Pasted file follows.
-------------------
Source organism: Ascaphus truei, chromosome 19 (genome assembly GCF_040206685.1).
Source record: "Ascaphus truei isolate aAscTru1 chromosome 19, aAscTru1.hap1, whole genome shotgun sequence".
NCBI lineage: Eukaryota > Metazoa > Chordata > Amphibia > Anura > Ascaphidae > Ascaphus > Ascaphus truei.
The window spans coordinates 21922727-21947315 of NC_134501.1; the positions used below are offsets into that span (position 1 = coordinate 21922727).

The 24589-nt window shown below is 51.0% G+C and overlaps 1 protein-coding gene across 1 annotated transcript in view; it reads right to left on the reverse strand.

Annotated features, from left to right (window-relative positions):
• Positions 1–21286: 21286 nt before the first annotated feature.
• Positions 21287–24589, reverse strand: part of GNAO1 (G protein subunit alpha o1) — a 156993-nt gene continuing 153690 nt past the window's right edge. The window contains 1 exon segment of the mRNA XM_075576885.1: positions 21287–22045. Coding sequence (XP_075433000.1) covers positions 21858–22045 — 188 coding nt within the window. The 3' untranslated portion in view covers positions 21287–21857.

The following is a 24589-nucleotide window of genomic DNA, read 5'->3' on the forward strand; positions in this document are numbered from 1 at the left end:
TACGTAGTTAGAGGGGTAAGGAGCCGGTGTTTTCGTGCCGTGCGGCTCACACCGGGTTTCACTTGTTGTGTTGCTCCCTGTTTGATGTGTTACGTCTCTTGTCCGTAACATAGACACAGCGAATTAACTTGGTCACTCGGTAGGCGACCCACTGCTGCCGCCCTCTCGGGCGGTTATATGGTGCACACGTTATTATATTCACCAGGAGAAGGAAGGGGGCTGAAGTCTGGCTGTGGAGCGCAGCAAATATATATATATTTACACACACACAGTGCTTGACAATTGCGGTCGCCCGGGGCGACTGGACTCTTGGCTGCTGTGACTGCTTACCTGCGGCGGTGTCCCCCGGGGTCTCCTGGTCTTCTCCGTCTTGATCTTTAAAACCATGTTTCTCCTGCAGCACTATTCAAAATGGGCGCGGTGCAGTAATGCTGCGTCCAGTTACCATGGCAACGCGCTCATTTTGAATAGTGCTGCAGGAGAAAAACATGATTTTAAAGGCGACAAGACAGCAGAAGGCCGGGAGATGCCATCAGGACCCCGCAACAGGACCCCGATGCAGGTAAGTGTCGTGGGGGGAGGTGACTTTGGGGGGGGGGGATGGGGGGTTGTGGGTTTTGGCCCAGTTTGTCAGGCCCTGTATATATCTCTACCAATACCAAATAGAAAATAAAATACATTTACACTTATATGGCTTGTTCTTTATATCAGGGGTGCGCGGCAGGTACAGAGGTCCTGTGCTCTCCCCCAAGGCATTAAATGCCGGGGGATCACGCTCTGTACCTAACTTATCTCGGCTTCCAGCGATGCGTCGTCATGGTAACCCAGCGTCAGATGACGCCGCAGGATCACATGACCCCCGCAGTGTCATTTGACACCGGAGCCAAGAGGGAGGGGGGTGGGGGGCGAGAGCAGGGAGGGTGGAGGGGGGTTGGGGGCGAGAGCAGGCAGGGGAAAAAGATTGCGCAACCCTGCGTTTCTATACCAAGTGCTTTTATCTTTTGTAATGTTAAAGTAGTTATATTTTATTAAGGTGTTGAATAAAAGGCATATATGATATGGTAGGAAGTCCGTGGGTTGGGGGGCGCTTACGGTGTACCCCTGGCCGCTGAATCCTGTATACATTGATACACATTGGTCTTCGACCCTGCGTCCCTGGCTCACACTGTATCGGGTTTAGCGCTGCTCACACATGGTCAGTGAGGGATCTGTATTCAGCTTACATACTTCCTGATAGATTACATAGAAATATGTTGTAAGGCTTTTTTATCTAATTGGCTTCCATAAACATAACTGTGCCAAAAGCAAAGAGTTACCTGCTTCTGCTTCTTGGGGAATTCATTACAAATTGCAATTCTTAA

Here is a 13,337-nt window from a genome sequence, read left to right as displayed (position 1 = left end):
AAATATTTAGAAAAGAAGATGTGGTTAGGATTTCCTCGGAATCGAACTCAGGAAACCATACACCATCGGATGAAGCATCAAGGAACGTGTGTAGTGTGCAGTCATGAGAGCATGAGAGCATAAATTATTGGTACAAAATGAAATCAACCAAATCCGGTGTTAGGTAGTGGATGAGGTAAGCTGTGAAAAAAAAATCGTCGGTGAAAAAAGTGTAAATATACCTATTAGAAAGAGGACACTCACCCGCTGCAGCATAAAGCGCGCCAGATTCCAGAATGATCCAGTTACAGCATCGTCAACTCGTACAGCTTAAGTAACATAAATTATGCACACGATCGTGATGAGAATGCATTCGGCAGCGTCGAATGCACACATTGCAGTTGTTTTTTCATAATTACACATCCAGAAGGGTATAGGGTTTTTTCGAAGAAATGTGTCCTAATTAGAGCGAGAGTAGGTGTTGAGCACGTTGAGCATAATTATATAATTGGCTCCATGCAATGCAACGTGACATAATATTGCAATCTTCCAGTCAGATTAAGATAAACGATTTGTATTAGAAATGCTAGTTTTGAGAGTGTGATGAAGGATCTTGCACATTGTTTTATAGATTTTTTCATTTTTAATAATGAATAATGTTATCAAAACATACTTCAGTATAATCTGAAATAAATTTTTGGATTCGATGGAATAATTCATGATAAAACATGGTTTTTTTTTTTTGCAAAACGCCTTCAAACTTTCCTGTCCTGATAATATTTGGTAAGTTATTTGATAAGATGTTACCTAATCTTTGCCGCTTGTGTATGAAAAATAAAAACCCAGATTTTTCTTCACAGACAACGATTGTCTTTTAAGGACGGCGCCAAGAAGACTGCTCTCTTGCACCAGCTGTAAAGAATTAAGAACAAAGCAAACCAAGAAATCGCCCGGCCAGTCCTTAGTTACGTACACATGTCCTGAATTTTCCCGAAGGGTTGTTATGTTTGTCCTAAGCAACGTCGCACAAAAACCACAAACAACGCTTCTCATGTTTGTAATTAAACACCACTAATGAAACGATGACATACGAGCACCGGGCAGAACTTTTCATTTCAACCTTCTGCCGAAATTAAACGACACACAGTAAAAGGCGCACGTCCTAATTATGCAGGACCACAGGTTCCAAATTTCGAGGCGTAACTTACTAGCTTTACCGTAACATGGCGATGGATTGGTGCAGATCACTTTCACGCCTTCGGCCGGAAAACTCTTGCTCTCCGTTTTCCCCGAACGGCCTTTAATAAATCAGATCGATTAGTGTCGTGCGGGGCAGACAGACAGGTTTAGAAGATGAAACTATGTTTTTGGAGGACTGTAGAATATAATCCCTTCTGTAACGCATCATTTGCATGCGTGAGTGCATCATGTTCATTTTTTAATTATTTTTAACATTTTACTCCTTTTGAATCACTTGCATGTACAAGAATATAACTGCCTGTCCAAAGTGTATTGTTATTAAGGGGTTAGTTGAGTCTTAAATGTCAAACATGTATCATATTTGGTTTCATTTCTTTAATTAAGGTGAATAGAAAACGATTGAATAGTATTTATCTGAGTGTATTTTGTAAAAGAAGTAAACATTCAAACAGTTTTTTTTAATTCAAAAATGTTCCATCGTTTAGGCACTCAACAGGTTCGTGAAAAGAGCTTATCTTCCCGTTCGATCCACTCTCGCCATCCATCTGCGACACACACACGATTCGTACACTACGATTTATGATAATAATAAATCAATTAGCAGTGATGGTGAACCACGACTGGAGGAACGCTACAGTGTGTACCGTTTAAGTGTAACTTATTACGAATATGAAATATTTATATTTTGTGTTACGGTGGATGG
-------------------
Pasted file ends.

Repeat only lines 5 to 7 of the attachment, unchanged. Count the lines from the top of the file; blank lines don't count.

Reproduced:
The 24589-nt window shown below is 51.0% G+C and overlaps 1 protein-coding gene across 1 annotated transcript in view; it reads right to left on the reverse strand.

Annotated features, from left to right (window-relative positions):
• Positions 1–21286: 21286 nt before the first annotated feature.